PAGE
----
I found my spot in a nook beside the espresso machine, the large windows before me like eyes wide open, taking in the rain dripping from green striped awning and canopy of tangled tree branches.  Cars driving to and fro with windshield wipers swishing away rivulets of water, neighbors in rain slickers walking dogs, the dance of fireplace flames reflected in the glass. I sat and listened to the grind and hum of the espresso machine, the music of ceramic and silverware clanking, the din of voices, the rhythmic spray of water on dishes, a broken "Hallelujah" crooning from speakers in the corners above. 

And I soaked in the comfort of it, a little sponge dipping in a basin of water and filling.

Coffee shops are every bit as much sanctuaries for me as church buildings, though each offers a different kind of sanctuary. What I needed today is not to feel alone.  I didn't come to have conversation that would help me feel less emotionally alone, but I came here to be in a room with other living bodies. To physically feel less alone. To surround myself with voices other than the one inside my head, with the reminders of lives going on around me other than my own. The ritual of people coming to the same place for their morning cup of coffee or their Sunday brunch, reading the newspaper, sharing their lives.  

God met me here, too, as he did on the couch this morning in the empty apartment, and I walked back home full in my heart, the scent of espresso on my skin.


Saturday, March 1, 2014

Choose: On bird songs, beginning Lent and waiting to see

Bustling around in our bedroom just after five am, I gather my gym bag and things for work, and I hear them for the first time this winter. Birds in the trees, singing. Their songs hover in the darkness outside the window, each one an ornament of hope hung upon bare tree branches, waiting to catch the glint of the sun.  

They sing into the dark and their voices are not overcome.

They sing in the womb of the morning, awaiting the birth of a new day.  

They sing, because that is what they were made to do.

I pause in my scurrying around in the dark and my mouth curves upward, a small offering of thanks for this gift.  Perhaps, they've been singing all winter, and I simply haven't been paying attention.

. . . . . . . . . 

Time barrels along, and having just brought us through the season of Advent, I stand looking only days ahead into the season of Lent. I think back to last Lenten season, and I honestly can't remember much. It was dark and I was broken, that is what I remember. It was similar to what Anne Lamott describes in her latest book on meaning and hope in suffering: "My understanding of incarnation is that we are not served by getting away from the grubbiness of suffering. Sometimes we feel that we are barely pulling ourselves forward through a tight tunnel on badly scraped-up elbows. But we do come out the other side, exhausted and changed."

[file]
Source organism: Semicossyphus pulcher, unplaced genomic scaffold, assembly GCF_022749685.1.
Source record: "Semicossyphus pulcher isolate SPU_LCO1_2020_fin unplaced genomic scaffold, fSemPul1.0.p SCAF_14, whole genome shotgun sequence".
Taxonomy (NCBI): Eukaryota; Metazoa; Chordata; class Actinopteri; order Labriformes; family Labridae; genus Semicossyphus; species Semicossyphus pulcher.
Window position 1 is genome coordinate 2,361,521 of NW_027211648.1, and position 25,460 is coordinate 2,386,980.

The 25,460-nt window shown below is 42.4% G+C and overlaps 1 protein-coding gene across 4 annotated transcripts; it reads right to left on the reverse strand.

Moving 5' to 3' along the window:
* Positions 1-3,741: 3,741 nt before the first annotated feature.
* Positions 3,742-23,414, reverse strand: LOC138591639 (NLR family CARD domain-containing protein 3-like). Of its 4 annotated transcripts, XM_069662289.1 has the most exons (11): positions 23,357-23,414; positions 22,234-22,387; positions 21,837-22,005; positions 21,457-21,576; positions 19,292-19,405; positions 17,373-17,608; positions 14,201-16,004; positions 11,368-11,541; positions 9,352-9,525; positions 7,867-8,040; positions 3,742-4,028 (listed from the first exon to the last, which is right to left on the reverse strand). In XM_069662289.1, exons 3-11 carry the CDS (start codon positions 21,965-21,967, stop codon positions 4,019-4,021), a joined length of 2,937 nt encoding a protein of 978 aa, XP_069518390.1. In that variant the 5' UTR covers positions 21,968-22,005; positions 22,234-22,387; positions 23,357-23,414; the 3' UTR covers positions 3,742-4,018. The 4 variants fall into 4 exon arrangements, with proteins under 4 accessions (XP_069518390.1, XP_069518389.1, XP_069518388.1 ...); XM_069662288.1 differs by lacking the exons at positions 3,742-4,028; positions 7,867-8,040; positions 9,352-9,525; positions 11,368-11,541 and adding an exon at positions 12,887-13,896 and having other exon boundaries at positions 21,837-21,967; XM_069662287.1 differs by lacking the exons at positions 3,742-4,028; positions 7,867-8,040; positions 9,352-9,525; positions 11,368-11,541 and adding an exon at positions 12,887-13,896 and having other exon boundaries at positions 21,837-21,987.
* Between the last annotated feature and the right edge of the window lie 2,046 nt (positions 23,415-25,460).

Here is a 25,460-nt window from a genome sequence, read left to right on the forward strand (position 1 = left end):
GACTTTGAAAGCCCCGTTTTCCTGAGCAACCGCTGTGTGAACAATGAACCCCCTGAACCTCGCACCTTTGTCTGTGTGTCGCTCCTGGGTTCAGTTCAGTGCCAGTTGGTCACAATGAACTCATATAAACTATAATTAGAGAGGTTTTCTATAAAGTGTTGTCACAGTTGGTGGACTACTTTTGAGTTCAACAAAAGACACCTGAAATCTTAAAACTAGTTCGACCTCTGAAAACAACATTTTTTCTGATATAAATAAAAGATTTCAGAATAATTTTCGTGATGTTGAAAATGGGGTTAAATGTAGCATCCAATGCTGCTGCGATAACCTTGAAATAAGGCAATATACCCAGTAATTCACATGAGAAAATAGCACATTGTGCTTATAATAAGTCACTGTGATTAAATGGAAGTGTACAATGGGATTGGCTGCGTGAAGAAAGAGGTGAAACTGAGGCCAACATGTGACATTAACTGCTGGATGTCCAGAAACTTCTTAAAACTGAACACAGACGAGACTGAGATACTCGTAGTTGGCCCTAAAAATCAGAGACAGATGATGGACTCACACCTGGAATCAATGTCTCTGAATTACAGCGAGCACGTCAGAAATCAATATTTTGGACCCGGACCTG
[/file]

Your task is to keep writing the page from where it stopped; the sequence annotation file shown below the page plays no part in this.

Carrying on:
I remember the co-mingling of ache and relief, death and life, that resurrection morning of Easter. I'd come out the other side, exhausted, and not yet sure that I'd been changed.

On the cusp of this Lenten season, it's not so dark, though there are still the days of pulling forward through a tight tunnel on those raw elbows. I've been pondering, what can I give this next forty days? I still don't know.

But I know I am drawn toward those birds, that something in me knows I, too, was made to sing into the darkness, inside the womb, bathing the world around me in hope and beauty.

And I know this, too, preparing to enter this beautiful, somber season: Lent is about seeing myself smaller and seeing Jesus more clearly. I know I don't often pay enough attention, in my scurrying about in the darkness, and I miss the songs.  I miss seeing Jesus.

. . . . . . . . . 

On select days when my sight is crisp and clear, I catch sight of God in the customer that appears to be stiff or demanding or a grouch, but with a little attention and gentle prompting, lets slip a moment of human vulnerability. I catch sight of God in the imperfections of my spouse, with flecks of future glory seeping through cracks. In the eleven-day boy cradled in the crook of his daddy's arm, wrinkled and sleeping and beautiful. In the cushion of cotton candy pink and orange between mountain crags and charcoal clouds in the early winter morning.

But most of the time, the sightings of God are like glimpses in a broken mirror, shards of real in a distorted vision field. I see Jesus cloaked in people and experiences of the past, in my unconscious projections of these upon him. I long to strip those away, until I only see him, as he is.

And maybe that is the hope I bring into this Lenten season. There will be no full seeing on this side of eternity, but less dimly? Less distorted? Like the birds in the trees awaiting the morning light, one can only hope and sing for this.

Yes, maybe this Lenten season I will choose to join the birds and daily waken the dawn and my eyes with songs of prayer, and wait to see Jesus.

Joining Lisa Jo to the prompt of "Choose." In case you're tempted to be in awe of the amount of words I churned out in this FMF post, this was NOT written in five minutes.

Joining Holley, too, for the first time, for Coffee for Your Heart.  The prompt is "Who inspires you," and my answer, today, is more a "what" - bird songs and sightings of Jesus.